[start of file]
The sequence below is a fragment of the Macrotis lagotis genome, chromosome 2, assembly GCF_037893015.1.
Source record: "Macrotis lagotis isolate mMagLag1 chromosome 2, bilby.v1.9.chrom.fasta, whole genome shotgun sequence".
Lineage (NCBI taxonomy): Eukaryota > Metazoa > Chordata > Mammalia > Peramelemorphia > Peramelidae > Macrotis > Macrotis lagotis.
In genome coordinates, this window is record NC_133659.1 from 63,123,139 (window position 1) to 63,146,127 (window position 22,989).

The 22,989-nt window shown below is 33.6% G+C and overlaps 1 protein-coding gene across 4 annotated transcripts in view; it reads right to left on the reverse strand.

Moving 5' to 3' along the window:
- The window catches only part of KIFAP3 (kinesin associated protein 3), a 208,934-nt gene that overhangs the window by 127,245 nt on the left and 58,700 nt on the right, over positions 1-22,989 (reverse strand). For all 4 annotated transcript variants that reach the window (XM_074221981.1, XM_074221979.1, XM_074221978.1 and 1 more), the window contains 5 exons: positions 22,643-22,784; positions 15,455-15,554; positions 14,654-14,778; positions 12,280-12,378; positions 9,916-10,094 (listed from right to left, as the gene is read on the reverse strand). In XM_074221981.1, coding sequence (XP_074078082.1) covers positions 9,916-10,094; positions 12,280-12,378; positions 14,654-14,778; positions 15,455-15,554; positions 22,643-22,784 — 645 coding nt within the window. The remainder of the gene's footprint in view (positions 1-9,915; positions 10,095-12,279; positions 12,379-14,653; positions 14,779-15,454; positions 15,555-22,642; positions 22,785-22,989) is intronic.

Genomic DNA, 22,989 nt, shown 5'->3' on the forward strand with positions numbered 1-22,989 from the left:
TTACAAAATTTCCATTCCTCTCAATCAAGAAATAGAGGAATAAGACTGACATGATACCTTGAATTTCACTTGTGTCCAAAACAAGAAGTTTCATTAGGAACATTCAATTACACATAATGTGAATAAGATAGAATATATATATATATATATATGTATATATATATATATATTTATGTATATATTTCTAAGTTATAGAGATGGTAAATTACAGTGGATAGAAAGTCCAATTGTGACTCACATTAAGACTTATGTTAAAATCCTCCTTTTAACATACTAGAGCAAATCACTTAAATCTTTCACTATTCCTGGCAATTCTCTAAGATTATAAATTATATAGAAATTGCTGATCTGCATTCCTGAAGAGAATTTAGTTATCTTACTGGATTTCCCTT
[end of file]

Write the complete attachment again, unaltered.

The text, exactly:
The sequence below is a fragment of the Macrotis lagotis genome, chromosome 2, assembly GCF_037893015.1.
Source record: "Macrotis lagotis isolate mMagLag1 chromosome 2, bilby.v1.9.chrom.fasta, whole genome shotgun sequence".
Lineage (NCBI taxonomy): Eukaryota > Metazoa > Chordata > Mammalia > Peramelemorphia > Peramelidae > Macrotis > Macrotis lagotis.
In genome coordinates, this window is record NC_133659.1 from 63,123,139 (window position 1) to 63,146,127 (window position 22,989).

The 22,989-nt window shown below is 33.6% G+C and overlaps 1 protein-coding gene across 4 annotated transcripts in view; it reads right to left on the reverse strand.

Moving 5' to 3' along the window:
- The window catches only part of KIFAP3 (kinesin associated protein 3), a 208,934-nt gene that overhangs the window by 127,245 nt on the left and 58,700 nt on the right, over positions 1-22,989 (reverse strand). For all 4 annotated transcript variants that reach the window (XM_074221981.1, XM_074221979.1, XM_074221978.1 and 1 more), the window contains 5 exons: positions 22,643-22,784; positions 15,455-15,554; positions 14,654-14,778; positions 12,280-12,378; positions 9,916-10,094 (listed from right to left, as the gene is read on the reverse strand). In XM_074221981.1, coding sequence (XP_074078082.1) covers positions 9,916-10,094; positions 12,280-12,378; positions 14,654-14,778; positions 15,455-15,554; positions 22,643-22,784 — 645 coding nt within the window. The remainder of the gene's footprint in view (positions 1-9,915; positions 10,095-12,279; positions 12,379-14,653; positions 14,779-15,454; positions 15,555-22,642; positions 22,785-22,989) is intronic.

Genomic DNA, 22,989 nt, shown 5'->3' on the forward strand with positions numbered 1-22,989 from the left:
TTACAAAATTTCCATTCCTCTCAATCAAGAAATAGAGGAATAAGACTGACATGATACCTTGAATTTCACTTGTGTCCAAAACAAGAAGTTTCATTAGGAACATTCAATTACACATAATGTGAATAAGATAGAATATATATATATATATATATGTATATATATATATATATTTATGTATATATTTCTAAGTTATAGAGATGGTAAATTACAGTGGATAGAAAGTCCAATTGTGACTCACATTAAGACTTATGTTAAAATCCTCCTTTTAACATACTAGAGCAAATCACTTAAATCTTTCACTATTCCTGGCAATTCTCTAAGATTATAAATTATATAGAAATTGCTGATCTGCATTCCTGAAGAGAATTTAGTTATCTTACTGGATTTCCCTT